Barnard: Lois Coleman, Librarian for the Sciences, 104 LeFrak Center, Office Hours: 11 AM – 6 PM M-F, 212-854-9095
Columbia College: Amanda Bielskas, Geology/Geosciences Librarian, 601 Schermerhorn, 854-6767, email@example.com
If you have a mentor already, the best way to get started with your library research is to get a paper or two, or a research proposal from your mentor. If the paper is very recent, you can do a really good job of obtaining the beginning of a bibliography by examining the references in that paper, particularly the references to aspects that you will be following on. When you get those references, you can check their references, and so on.
The Columbia Library system has a great web presence that makes searches much easier and also allows you to go into more recent papers than the key papers obtained from your mentors.
The Clio catalogue is very useful for finding books that cover your subject.
There is wide range of literature databases that this website gives you access to.
As you will see there is a myriad of choices in this section, and you should spend some time exploring in the context of your project. The tool that I find the most efficient for searches is the Web of Science. Google scholar is becoming more useful and finds a similar set of articles and now recognizes your CU affliation and links to the full text. However, it has fewer options than the Web of Science.
If you click on the arrow in the Google Scholar search box a more specific search menu pops up.
After finding articles of interest, look at the references cited (going backward in time) and the papers that cite the paper (going forward in time). The Elink feature allows you to access the article directly.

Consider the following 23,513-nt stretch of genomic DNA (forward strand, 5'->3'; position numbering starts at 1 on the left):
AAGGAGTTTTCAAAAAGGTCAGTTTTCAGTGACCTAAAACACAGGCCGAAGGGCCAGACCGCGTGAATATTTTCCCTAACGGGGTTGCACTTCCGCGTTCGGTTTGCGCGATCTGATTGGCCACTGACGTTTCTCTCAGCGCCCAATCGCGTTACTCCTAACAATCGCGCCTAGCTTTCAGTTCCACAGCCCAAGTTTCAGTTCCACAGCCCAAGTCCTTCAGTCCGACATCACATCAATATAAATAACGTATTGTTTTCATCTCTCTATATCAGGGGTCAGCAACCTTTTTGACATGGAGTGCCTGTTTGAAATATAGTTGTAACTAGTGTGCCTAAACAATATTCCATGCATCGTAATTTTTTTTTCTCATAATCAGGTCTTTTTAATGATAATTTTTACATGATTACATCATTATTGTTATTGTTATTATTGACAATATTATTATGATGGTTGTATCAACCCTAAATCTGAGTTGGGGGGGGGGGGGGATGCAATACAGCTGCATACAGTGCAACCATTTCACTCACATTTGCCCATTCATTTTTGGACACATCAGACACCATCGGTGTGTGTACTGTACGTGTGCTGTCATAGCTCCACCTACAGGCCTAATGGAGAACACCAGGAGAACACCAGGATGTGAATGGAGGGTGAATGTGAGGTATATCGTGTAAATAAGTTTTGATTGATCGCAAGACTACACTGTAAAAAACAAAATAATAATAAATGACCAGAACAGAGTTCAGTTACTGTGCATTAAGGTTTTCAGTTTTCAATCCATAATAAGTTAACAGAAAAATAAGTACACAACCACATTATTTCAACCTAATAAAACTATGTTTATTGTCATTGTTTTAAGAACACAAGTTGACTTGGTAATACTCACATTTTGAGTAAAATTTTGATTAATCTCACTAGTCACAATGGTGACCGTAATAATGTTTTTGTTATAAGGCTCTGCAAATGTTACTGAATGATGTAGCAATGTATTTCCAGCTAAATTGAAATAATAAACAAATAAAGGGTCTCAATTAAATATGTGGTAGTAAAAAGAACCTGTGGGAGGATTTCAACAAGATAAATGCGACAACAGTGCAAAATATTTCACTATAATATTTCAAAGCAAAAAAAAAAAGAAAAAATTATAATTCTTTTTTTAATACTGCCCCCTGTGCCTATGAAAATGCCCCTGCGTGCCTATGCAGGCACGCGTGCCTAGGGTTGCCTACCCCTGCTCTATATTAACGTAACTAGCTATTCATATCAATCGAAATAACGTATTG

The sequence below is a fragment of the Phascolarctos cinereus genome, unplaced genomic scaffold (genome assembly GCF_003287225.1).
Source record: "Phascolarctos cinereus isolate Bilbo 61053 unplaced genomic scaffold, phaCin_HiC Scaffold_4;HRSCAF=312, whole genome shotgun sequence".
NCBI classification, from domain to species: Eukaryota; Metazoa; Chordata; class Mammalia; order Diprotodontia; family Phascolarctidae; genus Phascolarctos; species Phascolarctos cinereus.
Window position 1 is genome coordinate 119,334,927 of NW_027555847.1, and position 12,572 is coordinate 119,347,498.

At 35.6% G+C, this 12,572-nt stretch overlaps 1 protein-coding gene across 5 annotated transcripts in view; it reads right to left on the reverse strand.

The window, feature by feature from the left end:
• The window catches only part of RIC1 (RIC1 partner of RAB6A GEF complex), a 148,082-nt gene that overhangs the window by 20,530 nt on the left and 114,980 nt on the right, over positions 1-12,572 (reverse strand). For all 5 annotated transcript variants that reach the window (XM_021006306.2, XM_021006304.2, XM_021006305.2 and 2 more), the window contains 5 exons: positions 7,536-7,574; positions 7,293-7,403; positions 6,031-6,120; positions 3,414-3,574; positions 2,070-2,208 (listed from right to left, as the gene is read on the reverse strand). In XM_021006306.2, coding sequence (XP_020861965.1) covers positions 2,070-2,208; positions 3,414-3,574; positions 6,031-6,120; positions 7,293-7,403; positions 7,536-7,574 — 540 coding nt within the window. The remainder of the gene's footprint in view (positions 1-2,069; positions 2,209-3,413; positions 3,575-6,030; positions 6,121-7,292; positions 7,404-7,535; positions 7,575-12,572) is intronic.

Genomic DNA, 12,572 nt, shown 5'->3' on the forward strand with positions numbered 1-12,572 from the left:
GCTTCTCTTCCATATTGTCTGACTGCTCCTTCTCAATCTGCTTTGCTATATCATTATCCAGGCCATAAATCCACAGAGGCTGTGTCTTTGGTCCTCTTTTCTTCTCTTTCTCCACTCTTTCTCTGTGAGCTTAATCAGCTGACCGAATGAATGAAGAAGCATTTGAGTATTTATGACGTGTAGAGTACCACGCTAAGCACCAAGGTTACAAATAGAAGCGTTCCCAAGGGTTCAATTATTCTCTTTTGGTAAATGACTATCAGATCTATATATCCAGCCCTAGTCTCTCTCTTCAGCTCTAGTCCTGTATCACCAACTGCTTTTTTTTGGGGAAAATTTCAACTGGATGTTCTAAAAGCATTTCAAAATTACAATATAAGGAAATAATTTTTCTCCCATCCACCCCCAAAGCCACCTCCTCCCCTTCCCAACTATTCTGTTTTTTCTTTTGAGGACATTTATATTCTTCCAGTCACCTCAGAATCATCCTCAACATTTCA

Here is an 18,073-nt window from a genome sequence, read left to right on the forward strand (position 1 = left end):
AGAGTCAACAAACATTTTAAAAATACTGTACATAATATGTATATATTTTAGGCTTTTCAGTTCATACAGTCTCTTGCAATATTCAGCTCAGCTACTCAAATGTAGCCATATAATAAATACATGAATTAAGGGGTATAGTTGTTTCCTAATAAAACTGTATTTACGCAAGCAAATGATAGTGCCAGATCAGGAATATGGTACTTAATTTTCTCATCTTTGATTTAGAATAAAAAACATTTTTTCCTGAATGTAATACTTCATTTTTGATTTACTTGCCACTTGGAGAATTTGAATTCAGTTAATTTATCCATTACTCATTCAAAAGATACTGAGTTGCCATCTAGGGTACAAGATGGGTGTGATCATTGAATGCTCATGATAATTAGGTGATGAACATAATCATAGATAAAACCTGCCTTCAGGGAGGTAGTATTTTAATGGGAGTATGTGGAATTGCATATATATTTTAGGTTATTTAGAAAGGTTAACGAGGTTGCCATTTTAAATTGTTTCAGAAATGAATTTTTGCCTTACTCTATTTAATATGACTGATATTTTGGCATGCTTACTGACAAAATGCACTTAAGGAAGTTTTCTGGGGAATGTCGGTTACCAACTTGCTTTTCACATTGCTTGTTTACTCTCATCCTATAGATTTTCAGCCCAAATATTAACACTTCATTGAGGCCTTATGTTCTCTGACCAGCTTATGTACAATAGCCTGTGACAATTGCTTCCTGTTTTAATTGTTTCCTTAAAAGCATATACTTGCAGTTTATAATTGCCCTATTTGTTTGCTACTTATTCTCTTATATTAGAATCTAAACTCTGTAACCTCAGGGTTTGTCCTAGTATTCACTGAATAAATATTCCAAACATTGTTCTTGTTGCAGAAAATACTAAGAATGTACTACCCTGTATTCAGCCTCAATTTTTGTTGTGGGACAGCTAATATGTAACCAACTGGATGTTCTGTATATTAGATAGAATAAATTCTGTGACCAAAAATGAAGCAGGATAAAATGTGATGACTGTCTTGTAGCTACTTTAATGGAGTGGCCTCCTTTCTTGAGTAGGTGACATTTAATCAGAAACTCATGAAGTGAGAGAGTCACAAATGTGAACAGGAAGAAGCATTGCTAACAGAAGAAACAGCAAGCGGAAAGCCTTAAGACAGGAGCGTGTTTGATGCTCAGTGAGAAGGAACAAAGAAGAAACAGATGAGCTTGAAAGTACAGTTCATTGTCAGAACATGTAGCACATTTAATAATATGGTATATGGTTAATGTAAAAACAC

To put your search into a timely political framework, you might try searching the Newspaper abstracts:
You may want to consider using Zotero or Endnote, software packages that can be linked to MS Word to manage your references. They allow you to create a reference data base, import references directly from several of the available search engines, and automatically creates a list of references in the correct format for you. If you think you will produce many documents with references in your future career, it may be worth learning it now. Columbia has a site licence for Endnote, it can be downloaded at http://www.columbia.edu/acis/software/endnote/.
- Endnote at Barnard
- site has a useful comparison between Refworks and Endnote (Zotero might be too basic for our purposes)
- one on one help available in Barnard library
- EndNote and Zotero at Columbia
- are offered during the first part of the semester (Endnote, Zotero)
A good style sheet for references for the senior thesis is: Geology. See the follwoing website for examples: https://www.geosociety.org/documents/gsa/pubs/GSA_RefGuide_Examples.pdf
Look for guidelines to citation formats also in How to write a thesis proposal.
Example Arsenic in Bangladesh: no references